place. He insists there will be no burkinis, even if he has to declare his beaches for nudists only, in this bitter battle of competing values.

Erin McLaughlin, CNN.


ANDERSON: Well, I want to get into a debate for you here. Aziza Kahara is the chief operating officer of And she's here

with me in the studio, I'm delighted to say. She thinks the burkini can be liberating for women.

And Nadia Manzoor is writer and performer of #gaburkoff (ph) -- and I'll say that again properly #burkoff joining us from France -- Nice in

France via Skype. She isn't so keen on the burkini.

So, Aziza, thank you both for joining us.

Aziza, I want to start with you, what is your problem with the ban? France, proudly secular, they can do what they want, can't they?

AZIZA KAHARA, AZIZAMAGAZINE.COM: Well, my issue with the ban is that it imposes secularism, and it imposes control over women's bodies, whether

it's controlling how much clothes are put on, or clothes are taken off, it still enforces codes of dress that imposes the -- and reduces the rights of

women to wear certain types of clothing, thus, you know, infringing on their power, infringing on their right...

ANDERSON: And their choice.

KAHARA: And their choice to worship. And it definitely affects the way that they see themselves in society.

ANDERSON: Nadia, you are in Nice, in France. There has been a ban on burkinis there.

What is the mood there about all of this?

NADIA MANZOOR, WRITER: I actually spoke to a bunch of locals today on the beach. I was not wearing my burkini even though I have worn a burkini

before. And the general response, actually, was more that they are against the burkini ban, and a lot of young locals that I spoke to felt that it was

everybody's individual right to dress how they see fit.

ANDERSON: All right, both of you, there's a narrative then that burkinis are fundamentally mostly about modesty. That's one of the

narratives, at least. But let me show you this, Islamic swaimwear made for girls as young as 6 years old. Still very much children

at that age.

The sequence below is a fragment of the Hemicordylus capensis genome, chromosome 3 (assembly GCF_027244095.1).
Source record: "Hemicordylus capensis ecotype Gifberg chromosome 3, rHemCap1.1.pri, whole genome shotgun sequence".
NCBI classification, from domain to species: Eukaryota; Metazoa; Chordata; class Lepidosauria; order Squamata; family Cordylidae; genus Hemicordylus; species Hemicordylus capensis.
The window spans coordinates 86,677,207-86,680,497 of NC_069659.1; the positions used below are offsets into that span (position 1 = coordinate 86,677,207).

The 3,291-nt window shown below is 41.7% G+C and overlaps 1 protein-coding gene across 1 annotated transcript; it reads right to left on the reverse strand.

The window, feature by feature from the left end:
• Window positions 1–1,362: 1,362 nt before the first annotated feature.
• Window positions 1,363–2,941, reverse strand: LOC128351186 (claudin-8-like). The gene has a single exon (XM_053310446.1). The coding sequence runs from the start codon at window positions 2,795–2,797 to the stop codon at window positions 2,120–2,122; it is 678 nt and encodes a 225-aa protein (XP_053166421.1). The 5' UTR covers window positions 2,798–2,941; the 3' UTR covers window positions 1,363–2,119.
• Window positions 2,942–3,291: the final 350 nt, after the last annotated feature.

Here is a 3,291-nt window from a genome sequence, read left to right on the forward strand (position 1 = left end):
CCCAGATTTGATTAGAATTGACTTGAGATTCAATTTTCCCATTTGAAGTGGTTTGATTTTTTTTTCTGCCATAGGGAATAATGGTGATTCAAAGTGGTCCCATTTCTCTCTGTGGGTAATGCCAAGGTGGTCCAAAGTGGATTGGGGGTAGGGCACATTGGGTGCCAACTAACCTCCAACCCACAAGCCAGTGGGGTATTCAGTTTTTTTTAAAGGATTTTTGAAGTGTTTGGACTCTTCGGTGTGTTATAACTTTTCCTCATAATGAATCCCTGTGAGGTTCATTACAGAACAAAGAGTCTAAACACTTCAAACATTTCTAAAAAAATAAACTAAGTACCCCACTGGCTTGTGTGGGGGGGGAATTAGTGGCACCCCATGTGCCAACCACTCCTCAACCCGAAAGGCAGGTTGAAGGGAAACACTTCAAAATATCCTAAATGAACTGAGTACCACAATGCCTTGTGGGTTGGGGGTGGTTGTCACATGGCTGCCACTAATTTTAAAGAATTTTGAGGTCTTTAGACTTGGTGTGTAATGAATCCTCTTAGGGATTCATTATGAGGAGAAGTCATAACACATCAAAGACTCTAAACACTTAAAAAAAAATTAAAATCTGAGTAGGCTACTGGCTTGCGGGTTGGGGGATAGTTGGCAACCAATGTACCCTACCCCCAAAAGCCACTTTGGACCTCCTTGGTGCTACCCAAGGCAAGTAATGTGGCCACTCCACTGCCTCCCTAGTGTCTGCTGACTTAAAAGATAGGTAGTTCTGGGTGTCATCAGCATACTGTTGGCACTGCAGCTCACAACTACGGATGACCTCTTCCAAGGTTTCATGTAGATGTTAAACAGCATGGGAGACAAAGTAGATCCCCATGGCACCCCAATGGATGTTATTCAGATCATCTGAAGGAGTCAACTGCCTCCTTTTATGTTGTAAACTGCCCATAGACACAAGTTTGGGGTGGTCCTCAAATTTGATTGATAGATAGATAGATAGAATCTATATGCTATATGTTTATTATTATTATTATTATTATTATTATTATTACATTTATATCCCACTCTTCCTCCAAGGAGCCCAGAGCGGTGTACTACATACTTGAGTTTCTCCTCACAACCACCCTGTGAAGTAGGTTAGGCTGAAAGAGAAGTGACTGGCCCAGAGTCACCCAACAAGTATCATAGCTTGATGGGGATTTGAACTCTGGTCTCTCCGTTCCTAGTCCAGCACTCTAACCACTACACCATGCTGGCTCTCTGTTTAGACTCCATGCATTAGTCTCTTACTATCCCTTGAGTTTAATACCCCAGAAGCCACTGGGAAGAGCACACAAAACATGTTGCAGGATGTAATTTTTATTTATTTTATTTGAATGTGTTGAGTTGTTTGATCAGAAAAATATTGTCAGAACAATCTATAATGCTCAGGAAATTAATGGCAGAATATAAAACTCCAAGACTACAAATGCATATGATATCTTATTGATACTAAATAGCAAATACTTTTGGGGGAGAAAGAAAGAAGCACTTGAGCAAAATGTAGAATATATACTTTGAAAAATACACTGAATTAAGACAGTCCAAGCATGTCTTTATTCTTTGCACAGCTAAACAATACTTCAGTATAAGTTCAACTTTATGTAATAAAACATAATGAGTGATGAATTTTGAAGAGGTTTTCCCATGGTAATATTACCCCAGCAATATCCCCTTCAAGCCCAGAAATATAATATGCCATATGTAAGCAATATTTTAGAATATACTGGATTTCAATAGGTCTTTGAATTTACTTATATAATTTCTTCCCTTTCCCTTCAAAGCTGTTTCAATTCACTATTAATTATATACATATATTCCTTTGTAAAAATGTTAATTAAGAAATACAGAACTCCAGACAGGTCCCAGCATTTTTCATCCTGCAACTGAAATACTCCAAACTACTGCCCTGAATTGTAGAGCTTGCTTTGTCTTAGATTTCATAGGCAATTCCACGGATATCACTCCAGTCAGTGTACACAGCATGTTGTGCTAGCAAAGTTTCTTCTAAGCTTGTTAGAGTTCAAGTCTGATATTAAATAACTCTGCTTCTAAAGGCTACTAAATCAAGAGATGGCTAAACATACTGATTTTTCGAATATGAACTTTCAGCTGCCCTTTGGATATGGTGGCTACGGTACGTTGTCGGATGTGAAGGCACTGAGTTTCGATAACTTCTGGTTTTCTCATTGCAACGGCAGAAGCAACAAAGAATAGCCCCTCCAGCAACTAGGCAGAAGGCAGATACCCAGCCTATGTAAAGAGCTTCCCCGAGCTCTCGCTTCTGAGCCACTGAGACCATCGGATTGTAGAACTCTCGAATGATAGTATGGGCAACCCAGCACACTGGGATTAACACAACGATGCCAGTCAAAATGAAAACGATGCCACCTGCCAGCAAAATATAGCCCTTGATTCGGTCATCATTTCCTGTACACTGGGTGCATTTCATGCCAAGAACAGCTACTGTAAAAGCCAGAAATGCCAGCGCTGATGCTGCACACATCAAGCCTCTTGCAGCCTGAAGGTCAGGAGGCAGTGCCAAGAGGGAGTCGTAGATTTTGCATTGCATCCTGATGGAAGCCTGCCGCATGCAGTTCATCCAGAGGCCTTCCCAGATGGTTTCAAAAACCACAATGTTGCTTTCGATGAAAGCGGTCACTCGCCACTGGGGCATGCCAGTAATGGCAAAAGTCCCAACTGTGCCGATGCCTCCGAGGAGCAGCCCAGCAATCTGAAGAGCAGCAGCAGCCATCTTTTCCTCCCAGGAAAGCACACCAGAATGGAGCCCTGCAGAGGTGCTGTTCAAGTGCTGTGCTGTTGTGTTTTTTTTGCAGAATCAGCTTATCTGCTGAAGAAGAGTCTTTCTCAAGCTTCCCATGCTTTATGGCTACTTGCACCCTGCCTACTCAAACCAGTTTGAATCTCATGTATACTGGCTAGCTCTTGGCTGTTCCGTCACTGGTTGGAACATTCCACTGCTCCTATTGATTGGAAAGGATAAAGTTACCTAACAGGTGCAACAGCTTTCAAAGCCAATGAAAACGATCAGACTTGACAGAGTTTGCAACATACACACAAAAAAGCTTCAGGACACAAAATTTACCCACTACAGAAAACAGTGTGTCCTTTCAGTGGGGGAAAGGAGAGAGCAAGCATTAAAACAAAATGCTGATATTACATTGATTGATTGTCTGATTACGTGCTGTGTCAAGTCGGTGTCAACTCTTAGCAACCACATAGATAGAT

So there is no real sense of them needing to be modest. So, aren't essentially burkinis for children just fueling speculation that they are

all about control?

KAHARA: Well, I think it's still a woman's choice to wear what she chooses to wear. You know, when it comes to young girls, that's a little

different subject, but when it comes to women, I think the idea of we need to get over this conversation about dress. There are bigger issues at hand

here. And that is this idea of patriarchy and this control over women's decision to wear what they choose to wear.

But in terms of girls, that's a little different subject.

ANDERSON: Can I ask you whether you would wear a burkini, by the way?

KAHARA: I have. And indeed our magazine, Aziza Magazine, has featured burkinis as a style

feature in our magazine. And it's very liberating for me. It, in fact, allowed me to go snorkeling in Australia. So...

ANDERSON: Fantastic.

Nadia, from the burkini, let's talk about the facekini. It looks exactly like the name implies. It's very popular in some parts, let me

tell you, of China. People wear it to protect their heads and shoulders from the sun because as many of us know, lotion rubs off quickly in sea


So, there are definitely no religious conotations to wearing it at all.

People don't seem to be phased by this. Is thist the kind of thing that's OK as long as Muslims aren't doing it?

MANZOOR: Well, I mean, if you think about a burkini in many ways, it's a wetsuit with, you know, a bandana on your head. But I think the

deeper issue here is, and I think it's looking at the context of the burqa and the burkini, and I think it's really important for us to address that.